When he was 17, Benjamin Franklin ran away from Boston to live in Philadelphia. He would also become the British postmaster to the colonies and would establish the first national communications network. And even though he was a firefighter at heart, Ben would be very proud of the Philadelphia Police Department (PPD) today - they now have one of the largest public safety Geographic Information System (GIS) implementations in the country. Twenty four servers power an Esri ArcGIS Server and Microsoft SQL Server based application environment that helps the PPD keep its officers and citizens safer. Philadelphia went big with GIS from Esri.
The department knew its technology was getting old and out of date. They could not deliver services like they knew they could and should. Realizing that data and information were critical to better police work, they established executive buy-in and found the money to implement a 3-year, $350,000 project.
They are now using information from all the police divisions and most of the city departments to see what is going on around Philadelphia and respond better and faster and maybe even get one or two steps ahead of the bad guys.
The new GIS application lets the PPD see incidents by date and much more.
A picture is worth more than a thousand words when it comes to policing - it might be worth someone’s life. With the new application the PPD can see things they couldn’t see before. If they rebuilt a park or added more street lights, did the crime rate go down? Is the burglar they just arrested likely to be involved in these other 12 burglaries over here? The PPD used the application to great effect during the occupy movement as well.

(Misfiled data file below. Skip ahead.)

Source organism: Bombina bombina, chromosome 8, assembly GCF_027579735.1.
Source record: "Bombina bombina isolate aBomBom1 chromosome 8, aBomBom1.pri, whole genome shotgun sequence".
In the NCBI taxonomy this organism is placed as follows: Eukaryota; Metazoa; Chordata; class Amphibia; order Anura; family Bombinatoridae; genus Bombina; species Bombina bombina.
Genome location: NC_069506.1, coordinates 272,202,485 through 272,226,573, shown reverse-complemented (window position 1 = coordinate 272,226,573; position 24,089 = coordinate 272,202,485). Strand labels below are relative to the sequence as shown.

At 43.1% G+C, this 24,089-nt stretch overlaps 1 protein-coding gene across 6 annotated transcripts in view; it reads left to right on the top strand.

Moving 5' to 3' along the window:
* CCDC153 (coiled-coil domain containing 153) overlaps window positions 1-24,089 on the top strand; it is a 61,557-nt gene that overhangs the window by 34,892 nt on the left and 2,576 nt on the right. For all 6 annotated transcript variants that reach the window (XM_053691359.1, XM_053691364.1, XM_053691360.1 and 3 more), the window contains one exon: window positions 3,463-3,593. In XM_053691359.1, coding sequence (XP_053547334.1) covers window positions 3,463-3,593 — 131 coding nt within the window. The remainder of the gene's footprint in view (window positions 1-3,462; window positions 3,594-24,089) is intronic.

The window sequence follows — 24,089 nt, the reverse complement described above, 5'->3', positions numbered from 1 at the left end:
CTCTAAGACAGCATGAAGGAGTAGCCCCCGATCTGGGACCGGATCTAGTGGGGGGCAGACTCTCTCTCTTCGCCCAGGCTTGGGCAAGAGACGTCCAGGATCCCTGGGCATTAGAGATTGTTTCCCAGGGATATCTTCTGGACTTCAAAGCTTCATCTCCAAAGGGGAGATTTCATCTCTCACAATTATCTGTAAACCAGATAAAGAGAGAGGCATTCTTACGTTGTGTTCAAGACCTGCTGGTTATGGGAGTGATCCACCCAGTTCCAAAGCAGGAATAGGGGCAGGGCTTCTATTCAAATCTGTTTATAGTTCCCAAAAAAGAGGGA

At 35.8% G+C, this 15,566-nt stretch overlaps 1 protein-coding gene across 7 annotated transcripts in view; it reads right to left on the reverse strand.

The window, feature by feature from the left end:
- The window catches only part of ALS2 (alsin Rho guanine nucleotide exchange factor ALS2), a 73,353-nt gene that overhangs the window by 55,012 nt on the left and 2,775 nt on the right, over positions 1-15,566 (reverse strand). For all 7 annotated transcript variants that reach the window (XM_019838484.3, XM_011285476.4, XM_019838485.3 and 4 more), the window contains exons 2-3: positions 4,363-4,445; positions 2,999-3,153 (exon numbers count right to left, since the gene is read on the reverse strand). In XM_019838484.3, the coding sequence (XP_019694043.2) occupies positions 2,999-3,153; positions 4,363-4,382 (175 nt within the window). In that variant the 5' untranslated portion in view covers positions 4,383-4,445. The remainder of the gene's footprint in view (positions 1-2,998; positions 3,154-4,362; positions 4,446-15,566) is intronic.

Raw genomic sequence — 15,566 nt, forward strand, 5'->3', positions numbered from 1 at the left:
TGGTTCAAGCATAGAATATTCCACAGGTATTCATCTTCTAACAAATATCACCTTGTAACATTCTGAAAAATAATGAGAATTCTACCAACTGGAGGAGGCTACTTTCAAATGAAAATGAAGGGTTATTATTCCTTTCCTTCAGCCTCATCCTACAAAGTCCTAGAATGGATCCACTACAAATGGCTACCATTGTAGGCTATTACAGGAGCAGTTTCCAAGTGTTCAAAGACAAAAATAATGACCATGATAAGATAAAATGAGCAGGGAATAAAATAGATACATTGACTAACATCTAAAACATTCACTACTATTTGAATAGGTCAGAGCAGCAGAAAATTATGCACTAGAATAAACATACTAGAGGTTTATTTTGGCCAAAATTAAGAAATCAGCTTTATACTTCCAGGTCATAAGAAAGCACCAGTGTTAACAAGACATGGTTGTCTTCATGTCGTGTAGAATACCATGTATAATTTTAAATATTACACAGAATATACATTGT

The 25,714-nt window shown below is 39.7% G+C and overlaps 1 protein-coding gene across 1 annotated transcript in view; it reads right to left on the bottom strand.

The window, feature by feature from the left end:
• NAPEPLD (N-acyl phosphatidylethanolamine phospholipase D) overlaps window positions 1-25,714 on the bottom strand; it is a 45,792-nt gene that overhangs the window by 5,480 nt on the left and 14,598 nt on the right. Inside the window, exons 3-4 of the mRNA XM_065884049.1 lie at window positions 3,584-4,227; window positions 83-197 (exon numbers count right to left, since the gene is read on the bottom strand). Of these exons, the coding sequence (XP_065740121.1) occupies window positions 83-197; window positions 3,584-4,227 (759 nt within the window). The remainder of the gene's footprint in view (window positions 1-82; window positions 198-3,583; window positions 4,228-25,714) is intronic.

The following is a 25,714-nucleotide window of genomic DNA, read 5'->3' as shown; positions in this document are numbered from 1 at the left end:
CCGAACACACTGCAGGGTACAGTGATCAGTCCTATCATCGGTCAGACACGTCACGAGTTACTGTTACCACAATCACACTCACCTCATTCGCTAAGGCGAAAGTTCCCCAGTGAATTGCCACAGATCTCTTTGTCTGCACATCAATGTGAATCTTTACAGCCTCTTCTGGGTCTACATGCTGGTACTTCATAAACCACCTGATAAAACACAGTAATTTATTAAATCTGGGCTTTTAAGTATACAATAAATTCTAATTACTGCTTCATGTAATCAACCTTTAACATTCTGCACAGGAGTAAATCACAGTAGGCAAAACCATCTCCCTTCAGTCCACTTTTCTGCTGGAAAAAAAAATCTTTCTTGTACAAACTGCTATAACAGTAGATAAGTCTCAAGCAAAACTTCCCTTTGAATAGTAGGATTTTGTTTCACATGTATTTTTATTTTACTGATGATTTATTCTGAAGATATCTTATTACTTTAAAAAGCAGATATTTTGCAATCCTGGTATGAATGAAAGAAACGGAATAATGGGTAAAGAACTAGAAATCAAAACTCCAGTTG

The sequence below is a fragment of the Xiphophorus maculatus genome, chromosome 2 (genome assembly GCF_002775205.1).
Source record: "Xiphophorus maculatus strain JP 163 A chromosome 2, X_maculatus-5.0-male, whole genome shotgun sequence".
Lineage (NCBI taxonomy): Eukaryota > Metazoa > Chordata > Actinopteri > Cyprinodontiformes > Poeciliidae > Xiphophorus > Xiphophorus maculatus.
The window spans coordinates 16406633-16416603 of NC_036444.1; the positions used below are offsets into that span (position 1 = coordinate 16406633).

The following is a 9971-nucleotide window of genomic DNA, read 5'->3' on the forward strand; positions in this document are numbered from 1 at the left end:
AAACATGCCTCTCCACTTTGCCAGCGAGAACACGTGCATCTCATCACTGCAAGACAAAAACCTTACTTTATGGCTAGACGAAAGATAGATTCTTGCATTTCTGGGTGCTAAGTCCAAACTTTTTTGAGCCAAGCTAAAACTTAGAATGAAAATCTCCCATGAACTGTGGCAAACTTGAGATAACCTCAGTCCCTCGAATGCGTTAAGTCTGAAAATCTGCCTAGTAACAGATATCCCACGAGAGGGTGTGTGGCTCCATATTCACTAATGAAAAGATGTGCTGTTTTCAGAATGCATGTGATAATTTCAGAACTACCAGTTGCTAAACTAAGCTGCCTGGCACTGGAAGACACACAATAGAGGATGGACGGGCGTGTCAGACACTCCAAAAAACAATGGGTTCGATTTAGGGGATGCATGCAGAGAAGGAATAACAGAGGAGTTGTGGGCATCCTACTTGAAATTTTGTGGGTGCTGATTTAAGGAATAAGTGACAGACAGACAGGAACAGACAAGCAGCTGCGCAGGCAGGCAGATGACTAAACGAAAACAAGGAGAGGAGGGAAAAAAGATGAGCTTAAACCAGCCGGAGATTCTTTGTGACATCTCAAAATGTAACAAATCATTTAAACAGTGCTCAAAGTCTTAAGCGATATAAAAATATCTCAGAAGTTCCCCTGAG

Grant Ervin, Public Safety GIS Program Manager for the City of Philadelphia in the Deputy Mayor’s Office of Public Safety, said “Data is the most important thing for public safety. Without it you are basically flying blind.” When you put information on a map the flash bulbs of realization go off. Now you can clearly see what is going on.
CompStat and more.
Heat Map - How many robberies have been committed throughout the city in a given time period?
A Word to the Wise
Grant has a few thoughts for other public safety people who might be thinking about doing this:
- Put some dots on a map so you can start to understand where things are happening.
- Start small and simple.
- Quit looking at the top of the mountain and take a few steps in that direction. Before you know it you are at the summit. Put your head down and start.
- Prime the creative pump and then let others think on it.
Grant added “It was a learning experience for everyone here, so hopefully people will reach out with some questions and we’ll be able to give them some good advice.”
The PPD is using a software solution to fill in some operational and financial gaps. The solution helps them save time and money and be more effective. For the PPD this is really just the start of something even bigger and better. When they combine this solution with analytics and common operating picture applications, the level of service for the public will be exponentially better. And that is something Benjamin Franklin would be glad to write about.
Philadelphia Police Department Contact:
U.S. Grant Ervin, Public Safety GIS Program Manager
City of Philadelphia, Deputy Mayor’s Office of Public Safety
Police Headquarters, Room 205
750 Race Street
Philadelphia, PA 19106
HQ City & State: Redlands, CA
Phone: 909-793-2853 ext. 3427